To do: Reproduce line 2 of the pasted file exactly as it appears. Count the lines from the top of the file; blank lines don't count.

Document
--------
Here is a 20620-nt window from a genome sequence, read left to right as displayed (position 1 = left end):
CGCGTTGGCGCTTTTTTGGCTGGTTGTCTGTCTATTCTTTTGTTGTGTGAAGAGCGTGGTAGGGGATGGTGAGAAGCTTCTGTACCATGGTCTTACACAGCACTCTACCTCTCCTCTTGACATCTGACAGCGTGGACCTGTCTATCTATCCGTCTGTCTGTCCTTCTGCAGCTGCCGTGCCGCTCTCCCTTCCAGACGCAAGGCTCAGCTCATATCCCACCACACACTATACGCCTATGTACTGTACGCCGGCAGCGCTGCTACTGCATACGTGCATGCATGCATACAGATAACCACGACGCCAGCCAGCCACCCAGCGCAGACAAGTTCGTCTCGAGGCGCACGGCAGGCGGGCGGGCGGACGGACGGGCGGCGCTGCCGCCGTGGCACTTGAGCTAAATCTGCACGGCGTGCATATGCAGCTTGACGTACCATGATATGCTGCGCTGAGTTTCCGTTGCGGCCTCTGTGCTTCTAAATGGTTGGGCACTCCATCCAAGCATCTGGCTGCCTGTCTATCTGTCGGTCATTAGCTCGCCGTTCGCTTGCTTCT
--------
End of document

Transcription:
CGCGTTGGCGCTTTTTTGGCTGGTTGTCTGTCTATTCTTTTGTTGTGTGAAGAGCGTGGTAGGGGATGGTGAGAAGCTTCTGTACCATGGTCTTACACAGCACTCTACCTCTCCTCTTGACATCTGACAGCGTGGACCTGTCTATCTATCCGTCTGTCTGTCCTTCTGCAGCTGCCGTGCCGCTCTCCCTTCCAGACGCAAGGCTCAGCTCATATCCCACCACACACTATACGCCTATGTACTGTACGCCGGCAGCGCTGCTACTGCATACGTGCATGCATGCATACAGATAACCACGACGCCAGCCAGCCACCCAGCGCAGACAAGTTCGTCTCGAGGCGCACGGCAGGCGGGCGGGCGGACGGACGGGCGGCGCTGCCGCCGTGGCACTTGAGCTAAATCTGCACGGCGTGCATATGCAGCTTGACGTACCATGATATGCTGCGCTGAGTTTCCGTTGCGGCCTCTGTGCTTCTAAATGGTTGGGCACTCCATCCAAGCATCTGGCTGCCTGTCTATCTGTCGGTCATTAGCTCGCCGTTCGCTTGCTTCT